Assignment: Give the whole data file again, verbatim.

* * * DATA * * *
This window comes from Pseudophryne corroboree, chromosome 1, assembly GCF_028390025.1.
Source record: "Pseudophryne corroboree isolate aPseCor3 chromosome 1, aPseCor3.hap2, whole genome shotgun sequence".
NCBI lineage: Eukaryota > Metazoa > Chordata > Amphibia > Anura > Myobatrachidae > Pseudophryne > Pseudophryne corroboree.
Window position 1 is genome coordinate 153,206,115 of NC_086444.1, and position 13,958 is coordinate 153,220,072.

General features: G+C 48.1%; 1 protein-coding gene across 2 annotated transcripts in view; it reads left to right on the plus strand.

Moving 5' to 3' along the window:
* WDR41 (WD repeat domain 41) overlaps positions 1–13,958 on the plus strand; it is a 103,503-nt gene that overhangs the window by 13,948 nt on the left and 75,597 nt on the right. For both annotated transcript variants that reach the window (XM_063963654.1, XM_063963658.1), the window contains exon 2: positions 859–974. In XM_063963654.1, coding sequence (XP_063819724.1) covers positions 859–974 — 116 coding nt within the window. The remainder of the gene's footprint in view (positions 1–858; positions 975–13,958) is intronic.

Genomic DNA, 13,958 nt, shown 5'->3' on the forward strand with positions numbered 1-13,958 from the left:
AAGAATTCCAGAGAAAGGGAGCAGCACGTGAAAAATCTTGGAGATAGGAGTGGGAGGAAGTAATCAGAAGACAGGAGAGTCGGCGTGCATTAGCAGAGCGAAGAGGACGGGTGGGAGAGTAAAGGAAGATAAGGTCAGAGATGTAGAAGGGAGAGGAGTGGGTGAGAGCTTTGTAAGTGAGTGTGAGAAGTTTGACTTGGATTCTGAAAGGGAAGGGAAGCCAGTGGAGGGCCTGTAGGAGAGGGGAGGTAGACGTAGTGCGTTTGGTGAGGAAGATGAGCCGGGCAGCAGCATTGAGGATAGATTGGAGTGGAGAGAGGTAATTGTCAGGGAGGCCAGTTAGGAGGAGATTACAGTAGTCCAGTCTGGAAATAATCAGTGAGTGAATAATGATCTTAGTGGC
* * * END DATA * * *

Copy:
This window comes from Pseudophryne corroboree, chromosome 1, assembly GCF_028390025.1.
Source record: "Pseudophryne corroboree isolate aPseCor3 chromosome 1, aPseCor3.hap2, whole genome shotgun sequence".
NCBI lineage: Eukaryota > Metazoa > Chordata > Amphibia > Anura > Myobatrachidae > Pseudophryne > Pseudophryne corroboree.
Window position 1 is genome coordinate 153,206,115 of NC_086444.1, and position 13,958 is coordinate 153,220,072.

General features: G+C 48.1%; 1 protein-coding gene across 2 annotated transcripts in view; it reads left to right on the plus strand.

Moving 5' to 3' along the window:
* WDR41 (WD repeat domain 41) overlaps positions 1–13,958 on the plus strand; it is a 103,503-nt gene that overhangs the window by 13,948 nt on the left and 75,597 nt on the right. For both annotated transcript variants that reach the window (XM_063963654.1, XM_063963658.1), the window contains exon 2: positions 859–974. In XM_063963654.1, coding sequence (XP_063819724.1) covers positions 859–974 — 116 coding nt within the window. The remainder of the gene's footprint in view (positions 1–858; positions 975–13,958) is intronic.

Genomic DNA, 13,958 nt, shown 5'->3' on the forward strand with positions numbered 1-13,958 from the left:
AAGAATTCCAGAGAAAGGGAGCAGCACGTGAAAAATCTTGGAGATAGGAGTGGGAGGAAGTAATCAGAAGACAGGAGAGTCGGCGTGCATTAGCAGAGCGAAGAGGACGGGTGGGAGAGTAAAGGAAGATAAGGTCAGAGATGTAGAAGGGAGAGGAGTGGGTGAGAGCTTTGTAAGTGAGTGTGAGAAGTTTGACTTGGATTCTGAAAGGGAAGGGAAGCCAGTGGAGGGCCTGTAGGAGAGGGGAGGTAGACGTAGTGCGTTTGGTGAGGAAGATGAGCCGGGCAGCAGCATTGAGGATAGATTGGAGTGGAGAGAGGTAATTGTCAGGGAGGCCAGTTAGGAGGAGATTACAGTAGTCCAGTCTGGAAATAATCAGTGAGTGAATAATGATCTTAGTGGC